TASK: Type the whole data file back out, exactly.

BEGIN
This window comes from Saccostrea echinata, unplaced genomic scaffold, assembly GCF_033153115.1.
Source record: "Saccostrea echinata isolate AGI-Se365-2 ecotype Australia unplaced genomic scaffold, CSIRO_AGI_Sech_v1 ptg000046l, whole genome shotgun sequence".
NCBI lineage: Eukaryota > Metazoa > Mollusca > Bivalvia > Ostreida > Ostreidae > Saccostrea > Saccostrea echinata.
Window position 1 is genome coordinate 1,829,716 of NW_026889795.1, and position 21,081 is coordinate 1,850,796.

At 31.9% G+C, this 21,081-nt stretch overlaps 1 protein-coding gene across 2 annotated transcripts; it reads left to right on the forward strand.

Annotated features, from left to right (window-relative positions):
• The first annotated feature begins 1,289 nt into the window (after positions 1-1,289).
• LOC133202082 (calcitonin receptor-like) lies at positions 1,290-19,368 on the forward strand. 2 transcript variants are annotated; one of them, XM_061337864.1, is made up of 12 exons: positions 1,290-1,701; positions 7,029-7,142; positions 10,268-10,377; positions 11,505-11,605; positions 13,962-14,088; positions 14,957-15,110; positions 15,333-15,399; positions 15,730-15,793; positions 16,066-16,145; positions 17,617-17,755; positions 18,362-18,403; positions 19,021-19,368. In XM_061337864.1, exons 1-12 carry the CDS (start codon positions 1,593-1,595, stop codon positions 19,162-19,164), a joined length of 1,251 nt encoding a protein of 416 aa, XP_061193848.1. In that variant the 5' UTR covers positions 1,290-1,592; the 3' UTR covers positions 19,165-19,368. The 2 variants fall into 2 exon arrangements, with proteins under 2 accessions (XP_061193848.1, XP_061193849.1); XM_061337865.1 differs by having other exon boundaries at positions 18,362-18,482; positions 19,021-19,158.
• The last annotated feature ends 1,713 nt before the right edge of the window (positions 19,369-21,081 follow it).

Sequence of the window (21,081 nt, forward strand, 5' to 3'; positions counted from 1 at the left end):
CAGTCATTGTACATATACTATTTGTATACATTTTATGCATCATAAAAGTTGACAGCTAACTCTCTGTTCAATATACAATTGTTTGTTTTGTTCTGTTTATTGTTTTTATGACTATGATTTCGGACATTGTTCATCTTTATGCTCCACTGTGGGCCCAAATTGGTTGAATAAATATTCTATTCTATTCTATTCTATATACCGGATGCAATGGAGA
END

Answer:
This window comes from Saccostrea echinata, unplaced genomic scaffold, assembly GCF_033153115.1.
Source record: "Saccostrea echinata isolate AGI-Se365-2 ecotype Australia unplaced genomic scaffold, CSIRO_AGI_Sech_v1 ptg000046l, whole genome shotgun sequence".
NCBI lineage: Eukaryota > Metazoa > Mollusca > Bivalvia > Ostreida > Ostreidae > Saccostrea > Saccostrea echinata.
Window position 1 is genome coordinate 1,829,716 of NW_026889795.1, and position 21,081 is coordinate 1,850,796.

At 31.9% G+C, this 21,081-nt stretch overlaps 1 protein-coding gene across 2 annotated transcripts; it reads left to right on the forward strand.

Annotated features, from left to right (window-relative positions):
• The first annotated feature begins 1,289 nt into the window (after positions 1-1,289).
• LOC133202082 (calcitonin receptor-like) lies at positions 1,290-19,368 on the forward strand. 2 transcript variants are annotated; one of them, XM_061337864.1, is made up of 12 exons: positions 1,290-1,701; positions 7,029-7,142; positions 10,268-10,377; positions 11,505-11,605; positions 13,962-14,088; positions 14,957-15,110; positions 15,333-15,399; positions 15,730-15,793; positions 16,066-16,145; positions 17,617-17,755; positions 18,362-18,403; positions 19,021-19,368. In XM_061337864.1, exons 1-12 carry the CDS (start codon positions 1,593-1,595, stop codon positions 19,162-19,164), a joined length of 1,251 nt encoding a protein of 416 aa, XP_061193848.1. In that variant the 5' UTR covers positions 1,290-1,592; the 3' UTR covers positions 19,165-19,368. The 2 variants fall into 2 exon arrangements, with proteins under 2 accessions (XP_061193848.1, XP_061193849.1); XM_061337865.1 differs by having other exon boundaries at positions 18,362-18,482; positions 19,021-19,158.
• The last annotated feature ends 1,713 nt before the right edge of the window (positions 19,369-21,081 follow it).

Sequence of the window (21,081 nt, forward strand, 5' to 3'; positions counted from 1 at the left end):
CAGTCATTGTACATATACTATTTGTATACATTTTATGCATCATAAAAGTTGACAGCTAACTCTCTGTTCAATATACAATTGTTTGTTTTGTTCTGTTTATTGTTTTTATGACTATGATTTCGGACATTGTTCATCTTTATGCTCCACTGTGGGCCCAAATTGGTTGAATAAATATTCTATTCTATTCTATTCTATATACCGGATGCAATGGAGA